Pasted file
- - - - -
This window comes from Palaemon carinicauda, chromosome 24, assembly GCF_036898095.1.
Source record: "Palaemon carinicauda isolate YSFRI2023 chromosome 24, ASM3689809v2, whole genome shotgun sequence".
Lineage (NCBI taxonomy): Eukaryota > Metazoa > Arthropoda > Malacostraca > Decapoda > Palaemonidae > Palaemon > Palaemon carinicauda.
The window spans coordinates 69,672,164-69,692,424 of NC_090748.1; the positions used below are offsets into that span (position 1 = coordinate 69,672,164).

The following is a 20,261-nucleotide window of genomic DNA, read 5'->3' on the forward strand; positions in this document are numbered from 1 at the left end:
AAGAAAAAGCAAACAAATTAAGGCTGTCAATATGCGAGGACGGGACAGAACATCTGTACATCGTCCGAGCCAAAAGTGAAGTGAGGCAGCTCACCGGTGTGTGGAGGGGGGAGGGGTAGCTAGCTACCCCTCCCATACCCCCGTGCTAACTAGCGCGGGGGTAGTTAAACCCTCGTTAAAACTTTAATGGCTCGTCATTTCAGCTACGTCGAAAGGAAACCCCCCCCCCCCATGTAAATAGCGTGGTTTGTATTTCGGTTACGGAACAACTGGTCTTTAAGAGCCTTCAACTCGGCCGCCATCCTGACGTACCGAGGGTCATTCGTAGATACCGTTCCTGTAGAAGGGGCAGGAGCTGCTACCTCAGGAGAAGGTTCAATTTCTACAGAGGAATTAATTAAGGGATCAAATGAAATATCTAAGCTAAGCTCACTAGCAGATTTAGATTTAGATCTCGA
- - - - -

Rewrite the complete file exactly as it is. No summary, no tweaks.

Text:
This window comes from Palaemon carinicauda, chromosome 24, assembly GCF_036898095.1.
Source record: "Palaemon carinicauda isolate YSFRI2023 chromosome 24, ASM3689809v2, whole genome shotgun sequence".
Lineage (NCBI taxonomy): Eukaryota > Metazoa > Arthropoda > Malacostraca > Decapoda > Palaemonidae > Palaemon > Palaemon carinicauda.
The window spans coordinates 69,672,164-69,692,424 of NC_090748.1; the positions used below are offsets into that span (position 1 = coordinate 69,672,164).

The following is a 20,261-nucleotide window of genomic DNA, read 5'->3' on the forward strand; positions in this document are numbered from 1 at the left end:
AAGAAAAAGCAAACAAATTAAGGCTGTCAATATGCGAGGACGGGACAGAACATCTGTACATCGTCCGAGCCAAAAGTGAAGTGAGGCAGCTCACCGGTGTGTGGAGGGGGGAGGGGTAGCTAGCTACCCCTCCCATACCCCCGTGCTAACTAGCGCGGGGGTAGTTAAACCCTCGTTAAAACTTTAATGGCTCGTCATTTCAGCTACGTCGAAAGGAAACCCCCCCCCCCCATGTAAATAGCGTGGTTTGTATTTCGGTTACGGAACAACTGGTCTTTAAGAGCCTTCAACTCGGCCGCCATCCTGACGTACCGAGGGTCATTCGTAGATACCGTTCCTGTAGAAGGGGCAGGAGCTGCTACCTCAGGAGAAGGTTCAATTTCTACAGAGGAATTAATTAAGGGATCAAATGAAATATCTAAGCTAAGCTCACTAGCAGATTTAGATTTAGATCTCGA